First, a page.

by Thom Yee
Of all of the Mission: Impossible movies that I liked (which is all but the second one), I have to admit that the last one, 2015’s Mission: Impossible — Rogue Nation by director Christopher McQuarrie, is the one I probably like the least. For all of its strengths, Rogue Nation, unlike most of its Mission: Impossible predecessors, just didn’t have that one scene or concept that blew me away to the point that it made a real difference in the way I look at modern action movies. It just didn’t have an equivalent to Tom Cruise narrowly avoiding detection in the vault at CIA headquarters or Tom Cruise narrowly avoiding an explosive death at the hands of an enemy drone strike or Tom Cruise narrowly avoiding falling to his death while sprinting down the tallest man-made structure in the world. To be fair, it also didn’t have some of the least engaging, worst-looking action scenes in series history, and to be even more fair, of all of the Mission: Impossibles, Rogue Nation is also probably the most solid and consistent purely as an action movie, which is something I’ve grown to feel about it in the years since I’ve seen it rather than something I felt about it after first seeing it. And now we’re here with Mission: Impossible — Fallout, the first Mission movie to continue with a director, Christopher McQuarrie again, and the closest thing we’ve seen so far in the series to a direct sequel. Continue reading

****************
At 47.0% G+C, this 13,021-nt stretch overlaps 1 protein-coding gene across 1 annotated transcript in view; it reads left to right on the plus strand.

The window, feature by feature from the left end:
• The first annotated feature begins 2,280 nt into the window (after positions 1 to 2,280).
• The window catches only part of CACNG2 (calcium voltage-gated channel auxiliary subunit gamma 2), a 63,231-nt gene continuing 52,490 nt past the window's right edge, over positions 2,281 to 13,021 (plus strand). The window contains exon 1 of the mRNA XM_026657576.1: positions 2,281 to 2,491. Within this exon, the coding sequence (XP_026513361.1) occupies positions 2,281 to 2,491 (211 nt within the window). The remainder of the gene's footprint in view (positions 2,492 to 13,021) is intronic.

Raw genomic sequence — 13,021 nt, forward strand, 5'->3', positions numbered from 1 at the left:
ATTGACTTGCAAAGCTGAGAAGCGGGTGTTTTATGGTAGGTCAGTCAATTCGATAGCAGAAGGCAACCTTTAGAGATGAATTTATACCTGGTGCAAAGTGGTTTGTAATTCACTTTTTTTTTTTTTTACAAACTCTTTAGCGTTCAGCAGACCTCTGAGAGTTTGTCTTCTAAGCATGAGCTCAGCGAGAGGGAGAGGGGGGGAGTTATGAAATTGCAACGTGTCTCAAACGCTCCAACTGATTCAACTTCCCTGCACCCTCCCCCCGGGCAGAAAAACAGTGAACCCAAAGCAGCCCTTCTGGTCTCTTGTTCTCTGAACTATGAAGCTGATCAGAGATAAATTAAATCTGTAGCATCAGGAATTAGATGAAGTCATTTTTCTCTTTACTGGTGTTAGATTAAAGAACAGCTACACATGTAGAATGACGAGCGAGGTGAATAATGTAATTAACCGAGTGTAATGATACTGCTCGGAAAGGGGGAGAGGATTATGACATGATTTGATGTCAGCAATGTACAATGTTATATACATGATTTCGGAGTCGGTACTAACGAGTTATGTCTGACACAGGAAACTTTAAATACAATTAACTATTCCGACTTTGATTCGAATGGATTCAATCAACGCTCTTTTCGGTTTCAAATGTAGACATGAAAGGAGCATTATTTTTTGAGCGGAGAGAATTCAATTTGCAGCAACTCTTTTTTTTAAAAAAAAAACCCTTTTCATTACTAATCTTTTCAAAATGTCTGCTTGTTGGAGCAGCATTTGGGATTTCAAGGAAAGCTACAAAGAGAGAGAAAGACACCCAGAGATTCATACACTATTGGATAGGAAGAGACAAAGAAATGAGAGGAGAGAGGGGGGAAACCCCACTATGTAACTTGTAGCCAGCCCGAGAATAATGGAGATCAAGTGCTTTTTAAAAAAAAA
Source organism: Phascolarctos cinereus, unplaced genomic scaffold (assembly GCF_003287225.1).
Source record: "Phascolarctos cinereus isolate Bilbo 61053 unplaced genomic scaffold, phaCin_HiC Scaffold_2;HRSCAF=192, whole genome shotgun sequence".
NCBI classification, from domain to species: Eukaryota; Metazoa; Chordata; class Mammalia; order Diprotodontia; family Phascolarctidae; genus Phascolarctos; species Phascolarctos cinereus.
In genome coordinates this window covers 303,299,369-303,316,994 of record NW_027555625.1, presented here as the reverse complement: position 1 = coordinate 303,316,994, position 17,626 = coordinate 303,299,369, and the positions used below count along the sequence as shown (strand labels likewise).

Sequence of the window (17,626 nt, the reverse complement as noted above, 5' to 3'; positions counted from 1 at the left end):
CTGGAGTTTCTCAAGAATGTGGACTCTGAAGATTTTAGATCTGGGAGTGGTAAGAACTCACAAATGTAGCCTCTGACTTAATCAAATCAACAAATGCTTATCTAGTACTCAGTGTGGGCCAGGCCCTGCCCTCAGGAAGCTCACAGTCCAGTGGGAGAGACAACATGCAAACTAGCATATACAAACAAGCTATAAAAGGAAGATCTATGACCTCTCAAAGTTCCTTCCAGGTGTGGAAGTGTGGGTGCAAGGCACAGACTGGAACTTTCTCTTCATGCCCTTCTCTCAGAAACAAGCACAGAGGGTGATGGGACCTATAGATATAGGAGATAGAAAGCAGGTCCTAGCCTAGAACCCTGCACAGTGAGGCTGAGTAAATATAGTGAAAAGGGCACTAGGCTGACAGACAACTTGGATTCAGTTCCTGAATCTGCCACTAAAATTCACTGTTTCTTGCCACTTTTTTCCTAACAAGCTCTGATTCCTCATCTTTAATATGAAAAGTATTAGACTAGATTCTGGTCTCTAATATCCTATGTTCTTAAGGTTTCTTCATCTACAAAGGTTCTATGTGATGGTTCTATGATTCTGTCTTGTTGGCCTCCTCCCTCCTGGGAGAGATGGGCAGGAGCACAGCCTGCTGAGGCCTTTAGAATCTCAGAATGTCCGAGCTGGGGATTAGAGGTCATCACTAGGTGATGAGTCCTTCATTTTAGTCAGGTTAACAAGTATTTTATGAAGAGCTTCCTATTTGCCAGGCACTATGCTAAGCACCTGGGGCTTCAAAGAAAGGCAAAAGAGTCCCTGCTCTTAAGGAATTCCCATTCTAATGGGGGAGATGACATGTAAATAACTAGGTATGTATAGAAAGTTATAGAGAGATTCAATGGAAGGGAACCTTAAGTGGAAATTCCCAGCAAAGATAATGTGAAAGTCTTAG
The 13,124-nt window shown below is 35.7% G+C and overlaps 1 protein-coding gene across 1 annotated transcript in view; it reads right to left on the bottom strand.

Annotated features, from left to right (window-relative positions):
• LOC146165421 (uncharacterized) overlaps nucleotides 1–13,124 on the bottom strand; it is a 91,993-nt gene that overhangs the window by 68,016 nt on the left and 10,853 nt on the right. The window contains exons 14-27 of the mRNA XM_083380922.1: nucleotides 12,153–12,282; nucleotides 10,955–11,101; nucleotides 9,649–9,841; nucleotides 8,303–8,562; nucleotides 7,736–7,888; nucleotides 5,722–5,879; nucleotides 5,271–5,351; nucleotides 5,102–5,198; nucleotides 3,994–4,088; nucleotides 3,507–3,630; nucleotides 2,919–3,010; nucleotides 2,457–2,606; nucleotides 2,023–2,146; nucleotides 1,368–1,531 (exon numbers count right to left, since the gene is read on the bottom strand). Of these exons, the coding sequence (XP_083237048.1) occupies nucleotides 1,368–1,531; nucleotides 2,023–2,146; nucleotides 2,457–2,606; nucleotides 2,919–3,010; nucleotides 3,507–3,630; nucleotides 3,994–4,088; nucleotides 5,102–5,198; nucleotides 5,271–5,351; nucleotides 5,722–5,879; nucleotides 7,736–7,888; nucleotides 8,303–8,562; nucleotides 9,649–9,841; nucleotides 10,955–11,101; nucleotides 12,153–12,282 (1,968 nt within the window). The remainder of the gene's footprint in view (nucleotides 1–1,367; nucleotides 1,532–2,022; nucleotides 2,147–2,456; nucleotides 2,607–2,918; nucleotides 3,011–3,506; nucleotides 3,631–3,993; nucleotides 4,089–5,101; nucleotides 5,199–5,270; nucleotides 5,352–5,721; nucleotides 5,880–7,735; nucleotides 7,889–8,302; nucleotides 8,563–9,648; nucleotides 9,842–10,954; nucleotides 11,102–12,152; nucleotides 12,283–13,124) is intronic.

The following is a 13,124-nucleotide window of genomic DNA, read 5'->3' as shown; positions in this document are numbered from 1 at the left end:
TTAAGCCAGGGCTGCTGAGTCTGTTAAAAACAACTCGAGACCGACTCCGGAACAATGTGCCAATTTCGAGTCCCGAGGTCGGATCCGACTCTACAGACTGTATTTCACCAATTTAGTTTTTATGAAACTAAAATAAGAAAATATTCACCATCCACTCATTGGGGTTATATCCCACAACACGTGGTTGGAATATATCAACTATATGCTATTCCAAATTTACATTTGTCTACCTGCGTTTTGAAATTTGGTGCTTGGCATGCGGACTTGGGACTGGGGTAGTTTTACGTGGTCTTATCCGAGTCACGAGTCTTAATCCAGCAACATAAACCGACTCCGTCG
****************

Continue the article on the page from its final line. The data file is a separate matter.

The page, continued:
You’ve changed, man! It used to be about the ants!
by Thom Yee
I was actually pretty fired up for the release of Ant-Man and the Wasp last weekend. Which was strange because the original Ant-Man was the first Marvel Cinematic Universe movie that let me down [and that’s not even mentioning how unlikely it is for me to be excited about anything in the first place]. I think part of my excitement stemmed from how much more I’d gotten into the Marvel Cinematic Universe since the release of Avengers: Infinity War a scant two months (and change) ago, but if we’re being honest with each other, you and I, here at the end of all things (as it always feels like lately), I think the main reason for my expanded excitement for Ant-Man and the Wasp (See what I did there? Expanded? Because he grows?) was because, as much as Ant-Man let me down and as hard as I was on it in my original review, I like that first Ant-Man movie quite a bit now. Certainly more than my three (of five) star review might suggest. In retrospect, Ant-Man is a real good, solid movie. It’s got solid characters, innovative action scenes, and some pretty decent laughs.
You’ll never convince me Ant-Man is great movie though. Continue reading